In most cases, it's a simple misunderstanding. A differing of opinion. It's not some dark stain on your record, it's an undelete. Don't overthink it. If that's not good enough, we have a chat room where you can ask first.

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  • OK. By this advice, even a question not suitable for flagging might still be suitable for VTD; so the "extremely low quality" requirement in the guidance (in comparison to "very low quality" for flagging) is merely unfortunate wording. Is that so? – khelwood Sep 3 at 20:11
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    @khelwood I think the advice applied when the site was younger with lower traffic. I tend to err on the side of most 20k+ folks know what a bad answer looks like. It doesn't make every VTD legit, but you can't one-shot delete things either so the system accounts for that already. – Machavity Sep 3 at 21:06
  • This is a very helpful answer. In reference again to specific wording, when you say "know what a bad answer looks like"—that suggests reading "extremely low quality" as simply "bad" – khelwood Sep 3 at 23:15
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    @khelwood Ignore the language - it's there to discourage people from voting to delete unless they're absolutely certain the answer is trash. That was a valid concern half a decade ago when Stack Overflow wasn't overrun by help vampires, but today is different; unfortunately the language hasn't been updated, because that would be considered "unwelcoming". The wording is nowhere near as important as your judgement - use your downvotes and delete votes as you believe correct, without fear or favour, because your participation means you've earned them. – Ian Kemp Sep 4 at 8:39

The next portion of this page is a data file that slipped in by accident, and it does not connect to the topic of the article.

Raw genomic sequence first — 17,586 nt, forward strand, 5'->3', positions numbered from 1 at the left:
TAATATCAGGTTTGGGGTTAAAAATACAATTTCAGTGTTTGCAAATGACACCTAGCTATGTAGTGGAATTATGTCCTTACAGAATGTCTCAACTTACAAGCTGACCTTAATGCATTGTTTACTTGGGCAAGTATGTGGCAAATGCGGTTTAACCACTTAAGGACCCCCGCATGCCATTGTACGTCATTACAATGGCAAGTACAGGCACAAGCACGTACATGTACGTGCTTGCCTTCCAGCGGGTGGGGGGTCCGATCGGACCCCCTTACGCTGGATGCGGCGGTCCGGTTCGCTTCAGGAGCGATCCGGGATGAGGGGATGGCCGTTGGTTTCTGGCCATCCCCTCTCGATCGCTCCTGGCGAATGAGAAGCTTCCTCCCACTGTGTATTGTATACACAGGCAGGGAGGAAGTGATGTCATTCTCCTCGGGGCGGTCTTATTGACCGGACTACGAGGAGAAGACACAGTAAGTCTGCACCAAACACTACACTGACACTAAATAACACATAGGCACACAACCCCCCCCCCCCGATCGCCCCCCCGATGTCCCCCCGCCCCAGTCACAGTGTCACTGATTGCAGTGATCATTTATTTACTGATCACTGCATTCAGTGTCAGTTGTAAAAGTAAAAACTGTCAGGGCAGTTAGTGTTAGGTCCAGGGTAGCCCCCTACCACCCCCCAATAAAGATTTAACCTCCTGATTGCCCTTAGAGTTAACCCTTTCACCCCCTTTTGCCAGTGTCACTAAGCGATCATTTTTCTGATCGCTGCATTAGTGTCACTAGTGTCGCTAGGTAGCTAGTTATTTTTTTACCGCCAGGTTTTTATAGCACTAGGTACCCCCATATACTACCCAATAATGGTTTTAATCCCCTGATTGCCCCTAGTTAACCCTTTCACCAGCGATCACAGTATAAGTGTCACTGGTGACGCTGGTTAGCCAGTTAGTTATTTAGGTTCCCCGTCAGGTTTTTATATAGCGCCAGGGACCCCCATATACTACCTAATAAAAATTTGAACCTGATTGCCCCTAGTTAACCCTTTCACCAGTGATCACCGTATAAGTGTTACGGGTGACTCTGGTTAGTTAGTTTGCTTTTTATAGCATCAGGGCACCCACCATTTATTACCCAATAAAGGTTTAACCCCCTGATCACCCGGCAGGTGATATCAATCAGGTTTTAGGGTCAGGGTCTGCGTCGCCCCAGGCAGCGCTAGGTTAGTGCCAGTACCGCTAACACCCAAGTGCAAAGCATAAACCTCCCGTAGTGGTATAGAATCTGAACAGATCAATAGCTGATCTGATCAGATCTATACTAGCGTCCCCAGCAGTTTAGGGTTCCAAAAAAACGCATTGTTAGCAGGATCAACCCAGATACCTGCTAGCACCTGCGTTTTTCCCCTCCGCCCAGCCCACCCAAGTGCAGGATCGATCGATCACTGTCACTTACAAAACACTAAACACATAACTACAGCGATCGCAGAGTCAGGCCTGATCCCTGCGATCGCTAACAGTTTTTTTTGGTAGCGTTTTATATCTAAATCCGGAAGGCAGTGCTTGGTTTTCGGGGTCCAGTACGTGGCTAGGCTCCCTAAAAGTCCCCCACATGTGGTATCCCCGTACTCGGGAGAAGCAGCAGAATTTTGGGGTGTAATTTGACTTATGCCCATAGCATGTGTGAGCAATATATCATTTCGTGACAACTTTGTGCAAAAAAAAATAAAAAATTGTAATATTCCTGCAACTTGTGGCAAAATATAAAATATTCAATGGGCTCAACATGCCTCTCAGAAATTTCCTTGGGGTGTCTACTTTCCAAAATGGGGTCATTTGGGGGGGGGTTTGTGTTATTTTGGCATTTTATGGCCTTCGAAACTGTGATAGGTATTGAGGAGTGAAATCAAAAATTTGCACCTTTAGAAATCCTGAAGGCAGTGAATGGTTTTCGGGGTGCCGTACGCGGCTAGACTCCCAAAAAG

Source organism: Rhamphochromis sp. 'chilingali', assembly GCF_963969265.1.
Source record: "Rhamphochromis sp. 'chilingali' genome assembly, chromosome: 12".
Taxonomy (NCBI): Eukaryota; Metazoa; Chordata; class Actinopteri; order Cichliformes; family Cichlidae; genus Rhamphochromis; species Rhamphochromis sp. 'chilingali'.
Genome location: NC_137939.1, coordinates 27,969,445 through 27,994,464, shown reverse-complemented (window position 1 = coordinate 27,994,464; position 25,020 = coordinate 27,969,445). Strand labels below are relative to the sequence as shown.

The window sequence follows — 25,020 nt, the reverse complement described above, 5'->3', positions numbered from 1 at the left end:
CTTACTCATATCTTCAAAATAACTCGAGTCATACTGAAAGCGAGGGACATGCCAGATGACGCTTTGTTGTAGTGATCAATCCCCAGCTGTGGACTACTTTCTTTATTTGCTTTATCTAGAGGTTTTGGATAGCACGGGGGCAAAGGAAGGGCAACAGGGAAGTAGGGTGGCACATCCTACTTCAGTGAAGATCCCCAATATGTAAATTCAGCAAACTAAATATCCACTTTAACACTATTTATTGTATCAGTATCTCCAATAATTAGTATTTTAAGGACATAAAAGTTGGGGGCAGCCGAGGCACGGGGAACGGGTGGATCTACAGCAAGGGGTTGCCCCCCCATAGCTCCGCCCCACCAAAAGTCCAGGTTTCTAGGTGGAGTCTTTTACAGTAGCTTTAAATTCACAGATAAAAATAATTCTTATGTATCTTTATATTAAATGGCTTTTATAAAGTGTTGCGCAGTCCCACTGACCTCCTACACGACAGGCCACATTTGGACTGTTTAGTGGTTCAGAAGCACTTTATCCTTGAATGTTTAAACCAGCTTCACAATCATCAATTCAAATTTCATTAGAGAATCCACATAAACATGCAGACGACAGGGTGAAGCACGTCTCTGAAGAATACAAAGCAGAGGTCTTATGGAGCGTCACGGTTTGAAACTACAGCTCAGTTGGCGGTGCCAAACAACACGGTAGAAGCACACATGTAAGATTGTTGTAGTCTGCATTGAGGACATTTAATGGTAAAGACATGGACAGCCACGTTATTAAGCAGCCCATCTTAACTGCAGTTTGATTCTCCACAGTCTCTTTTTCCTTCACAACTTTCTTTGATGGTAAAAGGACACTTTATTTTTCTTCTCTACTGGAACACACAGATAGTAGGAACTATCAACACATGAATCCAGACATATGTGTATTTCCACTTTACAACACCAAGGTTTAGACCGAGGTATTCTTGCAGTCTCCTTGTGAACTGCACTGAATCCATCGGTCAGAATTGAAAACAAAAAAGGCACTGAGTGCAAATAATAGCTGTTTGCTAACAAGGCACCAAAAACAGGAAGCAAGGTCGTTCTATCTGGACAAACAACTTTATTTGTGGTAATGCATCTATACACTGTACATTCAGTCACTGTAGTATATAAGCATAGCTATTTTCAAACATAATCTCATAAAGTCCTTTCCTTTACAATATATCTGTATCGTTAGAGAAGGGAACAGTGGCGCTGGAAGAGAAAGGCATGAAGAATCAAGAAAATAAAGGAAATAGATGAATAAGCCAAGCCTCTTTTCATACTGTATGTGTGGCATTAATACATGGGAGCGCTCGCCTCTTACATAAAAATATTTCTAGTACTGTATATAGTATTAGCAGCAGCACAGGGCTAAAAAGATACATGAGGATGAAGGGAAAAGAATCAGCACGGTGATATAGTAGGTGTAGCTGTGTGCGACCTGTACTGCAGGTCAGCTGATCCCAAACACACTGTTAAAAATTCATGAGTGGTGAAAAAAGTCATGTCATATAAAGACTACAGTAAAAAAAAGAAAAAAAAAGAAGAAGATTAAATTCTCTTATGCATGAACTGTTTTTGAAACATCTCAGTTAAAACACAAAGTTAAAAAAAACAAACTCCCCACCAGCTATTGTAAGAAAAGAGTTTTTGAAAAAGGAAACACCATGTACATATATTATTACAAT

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I would use a delete-vote on answers if

  • I don't think it adds any value, although it's a valid attempt to answer the question
  • as a subject matter expert of a particular tag I think it's completely incorrect or inaccurate and would be misleading future viewers
  • it's a block of code without any explanation and I think it's completely out of context of the current question.

For the above scenarios any flag should not be used.In my opinion the reasons to raise a flag are narrower than the reasons to cast a delete-vote on an answer.

Also if you want it's perfectly fine to cast a delete-vote when you have already raised a flag for the same answer.

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    So from your second criterion, it's reasonable to vote to delete an answer just because it's wrong? Wrong qualifies as "extremely low quality"? – khelwood Sep 3 at 7:17
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    "extremely low quality" is an overloaded term. I think an incorrect and misleading answer adds no value and should be voted to delete. Most of the time OP deletes it because of downvotes. So this scenario is pretty rare. – Arghya Sadhu Sep 3 at 7:38